Short Story
                                                   The Voice
                                                                     By Oliver Lodge

      I am completely blind. I rely on a voice which is completely disconnected from who I am to tell me what
to do and where to go. But I don't feel I can trust this voice. It becomes peeved with me when I express this
doubt of mine about it. "You don't want to listen to me anymore?" it says. "Okay, fine. Let's put it this way
then: You can take the path to the left or the path to the right, but one of them is right and the other one is
wrong. But I'm not going tell you which one. You decide." And it leaves me suspended between right and
wrong, surrounded by darkness like that, feeling guilty for having challenged it and not sure who or what to
rely on now.

      Then I think, "Why did the voice only give me two choices? Couldn't I keep this voice from being cross
with me and assert my own independence at the same time by going somewhere in between these two
paths - somewhere down the middle?" I do just this and the voice immediately questions my action. "Hey!
What do you think you're doing? You're going to get yourself killed! One more step in that direction and it
will be the death of you!"

      I'm not sure if the voice is calling my bluff or not. But I have to give it the benefit of a doubt in this
instance. After all, the voice may have led me into a series of bad ordeals in the past, but it never brought
about my own destruction. But what if it was just lucky? No, this is not a matter I can afford to play games
with. I cannot see anything around me and I am completely alone except for the voice. It might not be much,
but it's better than nothing. It's better than taking one daring step forward and plummeting downward into a
free fall until everything is over for me. No, it's not worth the risk. I have to be reasonable.

      What if I were to take one step backwards? I know for a fact that I have already been there and that I
was safe in that spot a moment ago. There has been no indication that this situation has changed. And if I
take a step back, I will be doing it according to my own volition. I will not be doing it because the voice told
me to do so and thereby I will be establishing my own independence. But to whom do I wish to prove this
independence to? To myself or to the voice?

      If I am trying to prove myself to the latter, than I am just as much dependent on the voice than if I had
followed its orders to begin with. Therefore, I am taking a step backward to prove to myself that I am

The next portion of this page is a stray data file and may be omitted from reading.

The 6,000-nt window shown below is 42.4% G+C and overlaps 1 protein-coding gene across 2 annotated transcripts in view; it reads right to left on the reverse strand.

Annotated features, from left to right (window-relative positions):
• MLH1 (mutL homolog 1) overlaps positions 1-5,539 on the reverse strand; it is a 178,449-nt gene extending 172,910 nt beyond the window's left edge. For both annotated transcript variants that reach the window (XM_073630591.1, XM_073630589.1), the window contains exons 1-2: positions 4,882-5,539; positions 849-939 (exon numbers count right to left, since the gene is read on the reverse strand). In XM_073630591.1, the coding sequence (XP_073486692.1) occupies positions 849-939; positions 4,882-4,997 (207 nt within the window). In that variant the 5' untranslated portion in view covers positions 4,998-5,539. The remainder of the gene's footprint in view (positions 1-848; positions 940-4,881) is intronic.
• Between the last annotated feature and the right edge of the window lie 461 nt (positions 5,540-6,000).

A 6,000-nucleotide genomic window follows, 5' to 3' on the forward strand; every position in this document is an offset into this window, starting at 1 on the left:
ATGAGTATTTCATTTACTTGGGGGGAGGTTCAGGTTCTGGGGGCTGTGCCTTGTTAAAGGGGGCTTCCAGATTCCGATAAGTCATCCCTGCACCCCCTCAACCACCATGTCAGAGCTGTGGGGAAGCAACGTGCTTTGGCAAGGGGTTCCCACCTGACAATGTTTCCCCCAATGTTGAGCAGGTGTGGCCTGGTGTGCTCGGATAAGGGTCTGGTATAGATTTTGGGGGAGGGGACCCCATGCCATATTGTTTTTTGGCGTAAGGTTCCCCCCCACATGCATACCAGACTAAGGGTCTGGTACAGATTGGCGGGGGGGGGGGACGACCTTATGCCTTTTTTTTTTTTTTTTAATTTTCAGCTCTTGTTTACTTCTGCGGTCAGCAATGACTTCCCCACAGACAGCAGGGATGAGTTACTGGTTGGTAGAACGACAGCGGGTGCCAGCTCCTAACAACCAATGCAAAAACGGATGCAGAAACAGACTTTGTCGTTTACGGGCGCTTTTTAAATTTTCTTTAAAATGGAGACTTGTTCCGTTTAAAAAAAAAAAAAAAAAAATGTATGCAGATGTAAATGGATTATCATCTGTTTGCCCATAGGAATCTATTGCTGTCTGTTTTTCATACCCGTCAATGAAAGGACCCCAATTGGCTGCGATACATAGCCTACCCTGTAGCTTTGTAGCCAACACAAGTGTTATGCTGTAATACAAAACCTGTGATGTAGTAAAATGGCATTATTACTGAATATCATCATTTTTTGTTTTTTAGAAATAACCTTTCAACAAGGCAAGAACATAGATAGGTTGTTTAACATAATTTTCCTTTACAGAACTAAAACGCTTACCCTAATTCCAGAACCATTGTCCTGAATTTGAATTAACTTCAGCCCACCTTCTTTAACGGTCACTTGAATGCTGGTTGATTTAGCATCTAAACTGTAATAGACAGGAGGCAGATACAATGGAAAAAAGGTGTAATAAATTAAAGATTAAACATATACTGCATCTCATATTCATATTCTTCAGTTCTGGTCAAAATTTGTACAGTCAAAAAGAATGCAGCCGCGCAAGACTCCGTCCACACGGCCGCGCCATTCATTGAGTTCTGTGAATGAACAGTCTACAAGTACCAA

independent of this voice. Yes, I can be sure of that. I take a step back and listen to hear what the voice will
say but all is silent. The voice has said nothing.

      Now I am the one who is peeved. I'm angry at myself for relying on a cue from the voice. Or am I angry
at the voice for not affirming whether or not I made the right decision? I've become too reliant on the voice.
I need to recognize that this is exactly what I wanted to begin with. I wanted to make my own decision
without the aid of the voice and that's exactly what I did. I should be proud of myself. Why am I putting
myself down instead?

      Yes, I will reiterate why. It's because I have come to rely on that stupid voice instead of my own
intuition. But if the voice does not exist to serve me than what other purpose could it be serving? Does the
absence of this voice serve to benefit me or am I even more handicapped without it? I am worrying myself
over nothing. I let out a sigh and look around even though I know I can't see anything. All is dark and quiet.

      I begin to get nervous. I cry out to the voice but it does not respond. I reach out my arms to see if I can
feel anything in front of me. But I already know that I will feel nothing. That's the way it has always been.
There has been no indication that this has changed, nor do I expect it to. Has anyone assured me
otherwise? Certainly not the voice. All it has ever done is bark orders at me and accuse me of being
wrong all the time. If there was only something I could do to sever communications with it once and for all. I
would be so much better off.

      I do something I have never done before. On impulse, I break out into a run. I sprint forward in the
direction the voice has just told me not to go. "Now you've done it," says the voice under its breath. But I
feel too exalted in this action I have taken to care what it says. I picture the voice in my head. It is
disappearing in the distance behind me as I race forward through the darkness with all my might, its glum
frown fading into the background, never to be heard from again.

      Very little time elapses before I no longer feel the pressure of the soles of my feet against the floor.
There is no longer any ground beneath me. It appears as though I am falling, but it takes me a short while
before I realize this. Now I am plummeting down into nothingness. I brace myself for the impact from this
fall. "I told you so," comes a voice. But this voice is none other than my own.
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About Oliver Lodge

Oliver Lodge is an author who lives in upstate New York. He has been published in “Blood
Moon Rising Magazine”, “Body Parts Magazine”, and “Yellow Mama”.